The deer lease was a small 50 acre tract of Texas Hill Country. Junipers, mesquite, and rock were the most common landscape features. There were two older camper trailers with flat tires on the property. One was used as a sleeping quarters and the other for a kitchen and supplies storage. I soon figured out that the satellite dish and TV were not destined for the camper trailers. They were installed in the deer blind! The blind was placed a few hundred yards from camp. We took the bags of “deer corn” and dumped them into an elevated automatic feeder which sat about a hundred yards in front of the deer blind. I quickly realized that deer corn is…just corn. “This feeder brings in our deer”, my friend said. “It is on a timer and every day at the same time, it goes off and spreads deer corn everywhere around it.” At this point, I found myself fairly educated on the proper set up of South Texas deer lease. I concluded that this activity should not be called hunting.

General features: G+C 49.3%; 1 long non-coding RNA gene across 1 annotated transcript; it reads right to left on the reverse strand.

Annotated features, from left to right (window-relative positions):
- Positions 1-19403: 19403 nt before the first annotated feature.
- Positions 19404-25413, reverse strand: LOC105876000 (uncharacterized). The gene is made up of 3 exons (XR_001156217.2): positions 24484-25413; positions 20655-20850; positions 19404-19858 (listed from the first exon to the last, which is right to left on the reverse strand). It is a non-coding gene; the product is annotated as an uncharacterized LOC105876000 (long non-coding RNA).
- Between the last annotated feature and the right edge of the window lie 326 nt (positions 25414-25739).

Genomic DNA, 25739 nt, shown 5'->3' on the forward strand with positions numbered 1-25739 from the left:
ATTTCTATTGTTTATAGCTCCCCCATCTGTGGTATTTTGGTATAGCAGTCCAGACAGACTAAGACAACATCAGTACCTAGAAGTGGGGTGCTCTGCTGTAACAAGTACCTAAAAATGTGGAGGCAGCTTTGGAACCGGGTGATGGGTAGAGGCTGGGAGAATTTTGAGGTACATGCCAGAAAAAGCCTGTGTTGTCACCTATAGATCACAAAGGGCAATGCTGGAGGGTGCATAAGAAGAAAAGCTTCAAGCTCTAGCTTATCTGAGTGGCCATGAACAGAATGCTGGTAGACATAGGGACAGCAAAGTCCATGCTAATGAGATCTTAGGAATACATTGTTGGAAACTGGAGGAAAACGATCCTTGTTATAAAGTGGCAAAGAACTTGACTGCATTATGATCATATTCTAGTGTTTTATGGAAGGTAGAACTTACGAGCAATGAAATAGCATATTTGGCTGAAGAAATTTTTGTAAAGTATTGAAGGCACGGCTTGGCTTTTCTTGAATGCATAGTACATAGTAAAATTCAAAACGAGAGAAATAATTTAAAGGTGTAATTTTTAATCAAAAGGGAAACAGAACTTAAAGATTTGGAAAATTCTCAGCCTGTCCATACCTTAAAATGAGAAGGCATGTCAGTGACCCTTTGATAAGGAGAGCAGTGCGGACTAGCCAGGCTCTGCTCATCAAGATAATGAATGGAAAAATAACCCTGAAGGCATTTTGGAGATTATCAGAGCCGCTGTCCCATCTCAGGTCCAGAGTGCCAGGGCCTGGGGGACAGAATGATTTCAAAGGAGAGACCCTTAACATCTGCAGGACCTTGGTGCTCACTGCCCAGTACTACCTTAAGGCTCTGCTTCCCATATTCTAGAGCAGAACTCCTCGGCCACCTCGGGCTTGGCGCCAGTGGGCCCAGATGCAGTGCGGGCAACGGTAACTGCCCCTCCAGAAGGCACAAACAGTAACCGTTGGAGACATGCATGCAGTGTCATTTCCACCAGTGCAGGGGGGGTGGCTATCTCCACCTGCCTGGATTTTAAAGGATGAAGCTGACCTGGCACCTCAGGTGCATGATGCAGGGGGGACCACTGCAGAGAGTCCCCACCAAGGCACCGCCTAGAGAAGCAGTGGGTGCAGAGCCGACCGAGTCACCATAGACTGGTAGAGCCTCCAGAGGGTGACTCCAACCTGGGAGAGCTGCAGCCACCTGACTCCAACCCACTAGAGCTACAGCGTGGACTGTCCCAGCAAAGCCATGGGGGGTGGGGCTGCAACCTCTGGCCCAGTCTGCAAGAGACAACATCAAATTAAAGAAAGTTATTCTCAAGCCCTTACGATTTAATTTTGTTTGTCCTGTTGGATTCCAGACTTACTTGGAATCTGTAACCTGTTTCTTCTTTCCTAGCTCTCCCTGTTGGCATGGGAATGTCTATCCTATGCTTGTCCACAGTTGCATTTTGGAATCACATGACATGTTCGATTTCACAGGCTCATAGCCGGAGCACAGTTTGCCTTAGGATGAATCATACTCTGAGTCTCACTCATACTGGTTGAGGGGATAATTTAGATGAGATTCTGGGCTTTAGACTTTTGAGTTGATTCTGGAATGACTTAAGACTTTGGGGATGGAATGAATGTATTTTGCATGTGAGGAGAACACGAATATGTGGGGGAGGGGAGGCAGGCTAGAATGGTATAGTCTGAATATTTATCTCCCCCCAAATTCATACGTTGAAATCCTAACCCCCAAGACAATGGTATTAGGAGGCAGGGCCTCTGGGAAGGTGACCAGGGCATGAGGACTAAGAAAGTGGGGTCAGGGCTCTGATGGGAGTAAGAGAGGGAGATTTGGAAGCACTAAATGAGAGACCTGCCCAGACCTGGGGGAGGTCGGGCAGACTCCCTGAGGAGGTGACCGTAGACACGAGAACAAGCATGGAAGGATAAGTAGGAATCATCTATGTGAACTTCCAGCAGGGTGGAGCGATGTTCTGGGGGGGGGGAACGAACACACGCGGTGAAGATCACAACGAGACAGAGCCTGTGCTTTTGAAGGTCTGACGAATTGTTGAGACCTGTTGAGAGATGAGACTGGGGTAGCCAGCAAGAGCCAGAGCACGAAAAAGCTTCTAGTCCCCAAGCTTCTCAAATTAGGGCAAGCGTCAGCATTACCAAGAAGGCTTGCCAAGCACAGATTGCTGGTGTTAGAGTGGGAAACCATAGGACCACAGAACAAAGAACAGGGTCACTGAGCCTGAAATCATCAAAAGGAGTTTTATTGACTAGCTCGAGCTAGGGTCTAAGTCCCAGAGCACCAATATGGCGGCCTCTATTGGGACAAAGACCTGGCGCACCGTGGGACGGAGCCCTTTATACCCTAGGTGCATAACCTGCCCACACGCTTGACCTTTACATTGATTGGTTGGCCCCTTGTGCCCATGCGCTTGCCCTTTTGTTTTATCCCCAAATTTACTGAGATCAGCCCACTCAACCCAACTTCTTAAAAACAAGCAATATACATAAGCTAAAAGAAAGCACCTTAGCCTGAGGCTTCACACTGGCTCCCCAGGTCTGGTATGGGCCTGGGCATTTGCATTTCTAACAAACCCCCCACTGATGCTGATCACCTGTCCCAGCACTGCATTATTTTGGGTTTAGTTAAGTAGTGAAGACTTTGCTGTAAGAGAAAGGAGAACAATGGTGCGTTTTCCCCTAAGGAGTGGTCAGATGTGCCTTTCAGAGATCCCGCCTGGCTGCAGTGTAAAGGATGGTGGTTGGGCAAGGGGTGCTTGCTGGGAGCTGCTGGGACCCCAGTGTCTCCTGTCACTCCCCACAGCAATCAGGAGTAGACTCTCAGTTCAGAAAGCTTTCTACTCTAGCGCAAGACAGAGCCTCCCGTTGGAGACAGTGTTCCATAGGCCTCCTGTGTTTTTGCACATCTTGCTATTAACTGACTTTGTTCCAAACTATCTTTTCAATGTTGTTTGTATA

If one will research the federal waterfowl hunting regulations, he or she will find that this practice of consistently feeding hunted game is referred to as “baiting” and therefore is illegal in the world of ducks and geese. In the defense of my South Texas friends: I did learn that baiting deer is a legal practice and is described as “hunting” among most South Texans. So I am the odd man out. I see my old friend now and then and he always gloats about how great his last deer hunt was and how high the buck scored.
Pump the brakes and slow down there feller. Please keep your deer lease stories to yourself when you are in the presence of someone who has actually been on real deer hunt. You feed the deer in the same place every day at the same time and then you set up a blind to shoot them when they come there to eat. You have satellite TV in your deer blind, and own a pick-up that is worth almost as much as the 50 acres that you lease. You purchase “deer corn” for 10 fold the price of what it is actually worth. If you were a farm boy like me, you would know how to buy local grain at an elevator instead. A one-ton pick-up (even one that is camouflaged) has ample hauling capacity for 500 pounds of corn. Grab a shovel and some burlap sacks to scoop your way to a healthier lifestyle and save yourself some money. Maybe then you can upgrade from your old camper into a larger and nicer mobile home. – RW